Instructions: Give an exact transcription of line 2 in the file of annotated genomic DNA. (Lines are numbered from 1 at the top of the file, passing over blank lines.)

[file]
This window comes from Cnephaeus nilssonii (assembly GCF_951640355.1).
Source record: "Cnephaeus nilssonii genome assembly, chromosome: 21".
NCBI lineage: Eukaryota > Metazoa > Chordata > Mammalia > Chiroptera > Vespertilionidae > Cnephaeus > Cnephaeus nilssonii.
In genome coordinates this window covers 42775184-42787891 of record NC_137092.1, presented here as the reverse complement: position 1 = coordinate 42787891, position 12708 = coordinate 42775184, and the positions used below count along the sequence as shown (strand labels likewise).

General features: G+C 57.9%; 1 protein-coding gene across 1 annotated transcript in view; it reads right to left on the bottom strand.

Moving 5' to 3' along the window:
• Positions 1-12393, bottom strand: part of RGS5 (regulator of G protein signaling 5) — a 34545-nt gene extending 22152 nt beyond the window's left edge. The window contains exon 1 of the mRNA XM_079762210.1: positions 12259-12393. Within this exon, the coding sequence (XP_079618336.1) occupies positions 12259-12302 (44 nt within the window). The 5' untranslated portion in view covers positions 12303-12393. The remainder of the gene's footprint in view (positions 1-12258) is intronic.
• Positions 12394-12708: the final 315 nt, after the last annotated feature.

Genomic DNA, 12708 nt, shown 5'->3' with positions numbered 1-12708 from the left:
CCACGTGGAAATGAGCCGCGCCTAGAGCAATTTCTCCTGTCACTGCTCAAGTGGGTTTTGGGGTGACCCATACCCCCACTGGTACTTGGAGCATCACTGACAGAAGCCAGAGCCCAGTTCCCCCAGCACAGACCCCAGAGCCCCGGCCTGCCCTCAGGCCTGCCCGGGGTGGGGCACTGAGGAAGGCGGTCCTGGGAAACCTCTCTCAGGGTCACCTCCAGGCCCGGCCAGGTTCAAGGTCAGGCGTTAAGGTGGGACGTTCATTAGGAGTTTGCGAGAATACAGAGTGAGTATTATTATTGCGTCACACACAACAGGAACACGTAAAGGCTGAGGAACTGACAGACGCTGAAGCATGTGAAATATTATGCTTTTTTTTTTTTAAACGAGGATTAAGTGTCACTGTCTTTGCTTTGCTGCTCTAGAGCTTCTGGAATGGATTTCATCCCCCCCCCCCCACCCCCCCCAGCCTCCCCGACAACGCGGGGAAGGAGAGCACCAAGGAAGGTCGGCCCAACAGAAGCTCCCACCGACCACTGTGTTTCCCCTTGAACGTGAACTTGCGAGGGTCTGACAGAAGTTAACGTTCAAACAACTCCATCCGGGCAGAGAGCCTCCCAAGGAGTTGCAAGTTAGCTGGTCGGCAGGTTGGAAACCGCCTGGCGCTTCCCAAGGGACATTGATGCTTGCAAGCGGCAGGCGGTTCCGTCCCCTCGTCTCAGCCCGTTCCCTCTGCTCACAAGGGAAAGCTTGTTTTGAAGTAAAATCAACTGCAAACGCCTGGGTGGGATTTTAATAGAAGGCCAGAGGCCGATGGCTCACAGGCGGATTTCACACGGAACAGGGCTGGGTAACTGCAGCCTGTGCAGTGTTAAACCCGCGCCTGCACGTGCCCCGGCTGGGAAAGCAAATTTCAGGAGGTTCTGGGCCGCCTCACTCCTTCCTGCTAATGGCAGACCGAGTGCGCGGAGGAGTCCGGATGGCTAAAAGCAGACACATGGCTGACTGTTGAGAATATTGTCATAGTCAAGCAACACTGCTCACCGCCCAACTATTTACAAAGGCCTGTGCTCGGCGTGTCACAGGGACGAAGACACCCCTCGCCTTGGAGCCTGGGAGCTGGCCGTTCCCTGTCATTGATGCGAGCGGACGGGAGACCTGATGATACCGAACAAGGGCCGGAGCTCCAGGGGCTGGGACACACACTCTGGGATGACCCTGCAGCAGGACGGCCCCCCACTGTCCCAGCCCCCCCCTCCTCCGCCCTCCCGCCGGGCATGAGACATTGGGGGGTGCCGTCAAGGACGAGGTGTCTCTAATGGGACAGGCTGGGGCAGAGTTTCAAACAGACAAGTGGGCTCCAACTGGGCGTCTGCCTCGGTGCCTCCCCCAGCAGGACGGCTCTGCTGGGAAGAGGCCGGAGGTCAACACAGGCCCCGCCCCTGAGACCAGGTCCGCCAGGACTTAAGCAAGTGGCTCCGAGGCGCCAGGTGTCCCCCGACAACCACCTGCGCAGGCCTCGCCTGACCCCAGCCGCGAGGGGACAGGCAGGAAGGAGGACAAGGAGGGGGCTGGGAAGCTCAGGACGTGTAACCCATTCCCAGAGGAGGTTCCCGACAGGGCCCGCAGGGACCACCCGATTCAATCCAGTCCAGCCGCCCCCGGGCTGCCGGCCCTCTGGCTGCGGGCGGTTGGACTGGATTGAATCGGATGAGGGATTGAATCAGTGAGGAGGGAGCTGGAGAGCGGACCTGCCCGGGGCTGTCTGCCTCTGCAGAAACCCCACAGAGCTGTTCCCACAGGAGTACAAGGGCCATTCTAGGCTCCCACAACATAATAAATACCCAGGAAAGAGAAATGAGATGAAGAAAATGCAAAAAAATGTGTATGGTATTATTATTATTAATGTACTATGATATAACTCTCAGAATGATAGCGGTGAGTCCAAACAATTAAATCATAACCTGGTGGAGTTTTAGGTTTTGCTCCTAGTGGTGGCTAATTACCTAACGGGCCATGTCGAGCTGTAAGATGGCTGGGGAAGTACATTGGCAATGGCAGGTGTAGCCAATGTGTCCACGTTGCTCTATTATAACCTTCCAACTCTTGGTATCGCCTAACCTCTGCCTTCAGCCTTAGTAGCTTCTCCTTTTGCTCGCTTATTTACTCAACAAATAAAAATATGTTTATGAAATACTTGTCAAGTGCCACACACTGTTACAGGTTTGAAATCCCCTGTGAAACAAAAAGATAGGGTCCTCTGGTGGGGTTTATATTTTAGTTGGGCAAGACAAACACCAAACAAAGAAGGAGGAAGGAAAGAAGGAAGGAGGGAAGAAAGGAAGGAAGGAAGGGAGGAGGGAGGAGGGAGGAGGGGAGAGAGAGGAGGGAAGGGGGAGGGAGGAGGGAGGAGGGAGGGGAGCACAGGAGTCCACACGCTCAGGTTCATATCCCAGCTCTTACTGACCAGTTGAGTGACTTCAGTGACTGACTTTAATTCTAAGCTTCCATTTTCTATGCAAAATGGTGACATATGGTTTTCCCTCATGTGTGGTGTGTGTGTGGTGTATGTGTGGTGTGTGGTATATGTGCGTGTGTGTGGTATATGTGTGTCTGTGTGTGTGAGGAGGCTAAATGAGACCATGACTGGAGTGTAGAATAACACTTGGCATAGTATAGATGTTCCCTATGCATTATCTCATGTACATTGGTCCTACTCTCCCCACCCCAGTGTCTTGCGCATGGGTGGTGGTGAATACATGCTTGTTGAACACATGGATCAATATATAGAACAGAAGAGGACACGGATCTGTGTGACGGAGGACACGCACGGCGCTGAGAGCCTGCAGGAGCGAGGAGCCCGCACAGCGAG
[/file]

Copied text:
Source record: "Cnephaeus nilssonii genome assembly, chromosome: 21".